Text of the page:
He managed to yank the balaclava off before bile spilled up his throat and sinuses and out, searing hot. Blake hopped backward to avoid the splatter. When it was over, Finch breathed in. Deep. Blew a clotted chunk out of his stinging nostril.

“Unit, you alright?” Blake’s voice was wavery as he switched off the projection. “That’s so fucked. So pure fucked. You eat something with cheese today? That’s probably why you hurled so hard. Fuck.”

Finch clutched at his abdomen like he might be able to claw it out entirely. He spat again and again, but supper’s aftertaste kept coming back.

“I mean, all the old labs got shut down, right, but that genome’s still floating around, right? That company in Sao Paulo, must be a front for some scuzzy black market operation, some warehouse thing.” Blake had pulled off his own mask, was running an anxious finger around his plugs. “Sticks them into the system as medical cadavers, ships them up here. Neo a la carte, right? Brazil hasn’t done up Referendum 88 yet. It might even be legal there.”

Finch gathered himself, looking from the steaming puddle to the hanging body to Blake, who was shifting foot to foot, clutching himself against the cold. For a moment, the air seemed to shiver and warp.

“I’ve got the snaps.” Blake tapped his temple. “Recorded you being sick, too, just because, you know, it makes it seem more real. This is so fucked, Unit. So, so fucked.”

Finch slowly nodded. His head was coming clear, the heat in his stomach replaced by a ball of black ice. He was going to murder Vick. He was going to murder Carrow, too.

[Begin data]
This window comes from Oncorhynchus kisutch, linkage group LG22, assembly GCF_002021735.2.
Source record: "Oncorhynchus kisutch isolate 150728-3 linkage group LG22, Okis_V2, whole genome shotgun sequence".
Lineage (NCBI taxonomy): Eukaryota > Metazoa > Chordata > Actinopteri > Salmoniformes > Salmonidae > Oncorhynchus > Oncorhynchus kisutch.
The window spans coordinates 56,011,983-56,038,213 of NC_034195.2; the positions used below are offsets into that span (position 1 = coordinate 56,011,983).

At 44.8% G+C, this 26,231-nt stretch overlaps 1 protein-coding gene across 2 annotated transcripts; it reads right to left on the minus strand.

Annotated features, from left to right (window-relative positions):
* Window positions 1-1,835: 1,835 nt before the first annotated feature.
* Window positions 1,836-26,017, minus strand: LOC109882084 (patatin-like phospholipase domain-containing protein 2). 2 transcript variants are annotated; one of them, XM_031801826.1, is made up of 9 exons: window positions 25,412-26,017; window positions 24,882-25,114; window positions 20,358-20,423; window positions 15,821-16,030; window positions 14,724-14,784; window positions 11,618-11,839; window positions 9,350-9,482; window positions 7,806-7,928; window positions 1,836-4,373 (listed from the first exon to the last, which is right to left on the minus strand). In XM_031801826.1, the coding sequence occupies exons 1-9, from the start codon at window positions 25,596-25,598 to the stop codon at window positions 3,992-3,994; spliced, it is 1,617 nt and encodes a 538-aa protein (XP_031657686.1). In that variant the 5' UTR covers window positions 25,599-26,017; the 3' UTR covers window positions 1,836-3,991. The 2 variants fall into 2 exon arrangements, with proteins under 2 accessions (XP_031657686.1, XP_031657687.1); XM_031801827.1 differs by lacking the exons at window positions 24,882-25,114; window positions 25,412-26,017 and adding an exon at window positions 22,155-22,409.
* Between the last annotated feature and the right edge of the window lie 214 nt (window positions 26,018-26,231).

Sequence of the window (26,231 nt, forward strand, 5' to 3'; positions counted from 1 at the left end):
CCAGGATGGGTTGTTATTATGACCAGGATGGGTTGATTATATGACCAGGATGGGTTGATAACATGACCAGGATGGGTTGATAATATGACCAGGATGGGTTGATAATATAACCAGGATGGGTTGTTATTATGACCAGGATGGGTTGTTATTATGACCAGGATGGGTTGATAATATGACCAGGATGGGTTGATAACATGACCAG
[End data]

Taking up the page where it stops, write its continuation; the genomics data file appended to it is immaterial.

Blake’s next words jarred him out of the revenge fantasy. “Unit, think how much Carrow will pay to keep this quiet.”

“What do you mean, keep this quiet?” Finch croaked. “This isn’t some money laundering thing. She’s butchering them. Us. For meat.”

Blake put his ungloved hand on Finch’s midsection, knowing better than to try for the out-of-reach shoulder. “Finch. Unit. I didn’t see this coming. I swear.” His voice turned wheedling. “But we have to remember the plan, Unit. This is ideal blackmail material. This could be a kingmaker.”

Finch jerked him toward the open freezer, harder than he’d meant to. “Look at him, would you?”

“It looks like you,” Blake conceded, wresting his gooseflesh arm away. “But it’s not you. Hundreds of people look like you, Finch. They’re not you. For all we know, this one had its brains blunted as soon as it came out of the exo-womb. It could be a frozen fucking vegetable.”

“Doesn’t matter,” Finch said. “Doesn’t matter. Carrow’s getting fucked for this.”

Blake moaned. Stamped his foot against the concrete. “Unit, you don’t care about politics. You care about your gravity gym, and your beard, and getting laid, and getting paid. Right? That’s what we’re getting out of this. Paid. She’ll cough up a fortune to make this go away. A fortune.”

Before Finch could form his slip-sliding thoughts into a reply, a voice came from the door.

“Bullets are actually pretty fucking cheap.” Vick had managed to stuff his Mohawk into the camosuit, but it flopped limply across his scalp as he pulled off the hood. His head floated over a vaguely man-sized shimmer in the air. A handgun hung suspended in front of it. “Supper didn’t agree with you, Finch? Can’t believe you actually ate it.”

Finch was halfway to his throat before Blake wrapped around his arm from behind, clinging like a bird.

Vick grinned. His lips were tinged purple. “This your little fucktoy? No wonder Ms. Carrow couldn’t get a rise out of you. Maybe that’s the real reason Neanderthals went extinct, huh?” He drifted the gun from Finch to Blake and back. “Personally, I think we just hunted you all down like animals.”

Finch swallowed. “Your boss loves neos so much she could just eat one up, is that it?”